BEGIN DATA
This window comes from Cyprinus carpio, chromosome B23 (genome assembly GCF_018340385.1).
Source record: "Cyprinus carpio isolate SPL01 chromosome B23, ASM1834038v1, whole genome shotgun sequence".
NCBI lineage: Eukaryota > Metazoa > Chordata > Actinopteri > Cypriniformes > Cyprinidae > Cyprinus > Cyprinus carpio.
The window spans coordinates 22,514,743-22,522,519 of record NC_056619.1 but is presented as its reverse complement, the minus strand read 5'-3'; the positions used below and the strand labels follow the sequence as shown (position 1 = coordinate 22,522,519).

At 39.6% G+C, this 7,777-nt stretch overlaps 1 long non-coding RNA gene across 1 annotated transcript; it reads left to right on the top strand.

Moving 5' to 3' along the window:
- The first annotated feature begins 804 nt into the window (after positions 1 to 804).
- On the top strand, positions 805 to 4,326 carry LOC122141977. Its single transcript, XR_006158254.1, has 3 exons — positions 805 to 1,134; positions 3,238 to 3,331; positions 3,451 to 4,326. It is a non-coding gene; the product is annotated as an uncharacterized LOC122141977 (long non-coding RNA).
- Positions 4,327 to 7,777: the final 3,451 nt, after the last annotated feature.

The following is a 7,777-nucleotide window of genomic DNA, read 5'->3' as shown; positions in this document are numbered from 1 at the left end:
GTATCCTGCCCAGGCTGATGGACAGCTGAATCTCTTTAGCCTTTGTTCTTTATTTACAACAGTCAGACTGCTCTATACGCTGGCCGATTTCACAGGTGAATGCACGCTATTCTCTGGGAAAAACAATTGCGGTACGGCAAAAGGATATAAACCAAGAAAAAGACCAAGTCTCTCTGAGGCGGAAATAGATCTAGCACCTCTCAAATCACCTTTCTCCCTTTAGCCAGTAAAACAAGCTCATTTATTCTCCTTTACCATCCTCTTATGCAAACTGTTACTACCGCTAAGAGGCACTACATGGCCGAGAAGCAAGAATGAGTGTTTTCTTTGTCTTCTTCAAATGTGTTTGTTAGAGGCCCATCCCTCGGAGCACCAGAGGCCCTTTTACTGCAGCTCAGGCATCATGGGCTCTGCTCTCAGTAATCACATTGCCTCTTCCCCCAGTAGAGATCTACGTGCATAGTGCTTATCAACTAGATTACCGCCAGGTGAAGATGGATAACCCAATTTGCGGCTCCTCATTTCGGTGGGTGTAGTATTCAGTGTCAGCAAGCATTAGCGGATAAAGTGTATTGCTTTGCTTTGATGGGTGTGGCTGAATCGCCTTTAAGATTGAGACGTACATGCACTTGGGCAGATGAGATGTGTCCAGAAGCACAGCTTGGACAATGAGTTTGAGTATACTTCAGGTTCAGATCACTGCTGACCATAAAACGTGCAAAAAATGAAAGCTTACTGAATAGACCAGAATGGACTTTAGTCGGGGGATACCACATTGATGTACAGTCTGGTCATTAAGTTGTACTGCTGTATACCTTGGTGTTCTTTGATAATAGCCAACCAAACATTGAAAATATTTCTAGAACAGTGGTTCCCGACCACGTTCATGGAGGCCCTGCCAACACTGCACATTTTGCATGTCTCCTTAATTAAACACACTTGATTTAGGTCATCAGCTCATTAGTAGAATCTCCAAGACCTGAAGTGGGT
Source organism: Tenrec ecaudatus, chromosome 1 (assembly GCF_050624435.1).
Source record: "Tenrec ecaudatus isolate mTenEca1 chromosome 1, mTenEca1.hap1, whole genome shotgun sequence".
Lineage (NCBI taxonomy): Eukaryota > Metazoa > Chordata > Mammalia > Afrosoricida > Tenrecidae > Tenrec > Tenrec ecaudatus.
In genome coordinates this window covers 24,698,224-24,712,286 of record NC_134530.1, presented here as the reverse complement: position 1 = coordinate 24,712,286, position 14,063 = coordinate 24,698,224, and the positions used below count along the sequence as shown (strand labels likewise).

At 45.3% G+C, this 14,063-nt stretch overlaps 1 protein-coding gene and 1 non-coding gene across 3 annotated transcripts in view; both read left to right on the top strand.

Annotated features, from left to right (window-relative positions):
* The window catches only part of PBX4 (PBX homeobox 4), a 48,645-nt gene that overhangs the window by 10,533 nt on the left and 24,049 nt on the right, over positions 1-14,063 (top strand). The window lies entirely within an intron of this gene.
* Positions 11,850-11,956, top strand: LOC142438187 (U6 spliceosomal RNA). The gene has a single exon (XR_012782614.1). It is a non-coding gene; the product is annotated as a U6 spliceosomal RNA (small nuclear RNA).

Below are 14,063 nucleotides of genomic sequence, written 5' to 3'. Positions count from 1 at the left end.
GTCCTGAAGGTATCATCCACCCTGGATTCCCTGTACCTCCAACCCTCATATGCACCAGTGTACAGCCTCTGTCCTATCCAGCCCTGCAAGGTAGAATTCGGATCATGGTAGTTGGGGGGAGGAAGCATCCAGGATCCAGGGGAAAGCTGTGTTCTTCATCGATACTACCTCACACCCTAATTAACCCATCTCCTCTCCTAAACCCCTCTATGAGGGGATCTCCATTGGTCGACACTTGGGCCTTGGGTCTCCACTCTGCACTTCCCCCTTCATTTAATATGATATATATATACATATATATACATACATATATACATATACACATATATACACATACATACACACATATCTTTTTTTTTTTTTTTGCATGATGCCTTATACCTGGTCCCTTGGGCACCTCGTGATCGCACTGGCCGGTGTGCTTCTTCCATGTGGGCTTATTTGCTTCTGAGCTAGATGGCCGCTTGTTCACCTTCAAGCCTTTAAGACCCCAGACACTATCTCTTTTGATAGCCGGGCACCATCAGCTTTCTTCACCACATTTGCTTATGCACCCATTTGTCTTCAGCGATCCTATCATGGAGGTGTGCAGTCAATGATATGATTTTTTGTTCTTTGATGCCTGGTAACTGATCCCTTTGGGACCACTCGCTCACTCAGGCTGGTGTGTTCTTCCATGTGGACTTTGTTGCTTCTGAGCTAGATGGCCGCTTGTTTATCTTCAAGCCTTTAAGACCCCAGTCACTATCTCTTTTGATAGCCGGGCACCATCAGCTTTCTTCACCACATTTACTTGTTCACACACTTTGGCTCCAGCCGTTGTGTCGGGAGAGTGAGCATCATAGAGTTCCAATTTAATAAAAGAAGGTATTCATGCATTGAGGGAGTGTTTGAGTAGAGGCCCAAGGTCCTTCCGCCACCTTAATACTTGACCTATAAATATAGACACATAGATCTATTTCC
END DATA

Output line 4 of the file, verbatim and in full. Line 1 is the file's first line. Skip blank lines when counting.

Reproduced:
The window spans coordinates 22,514,743-22,522,519 of record NC_056619.1 but is presented as its reverse complement, the minus strand read 5'-3'; the positions used below and the strand labels follow the sequence as shown (position 1 = coordinate 22,522,519).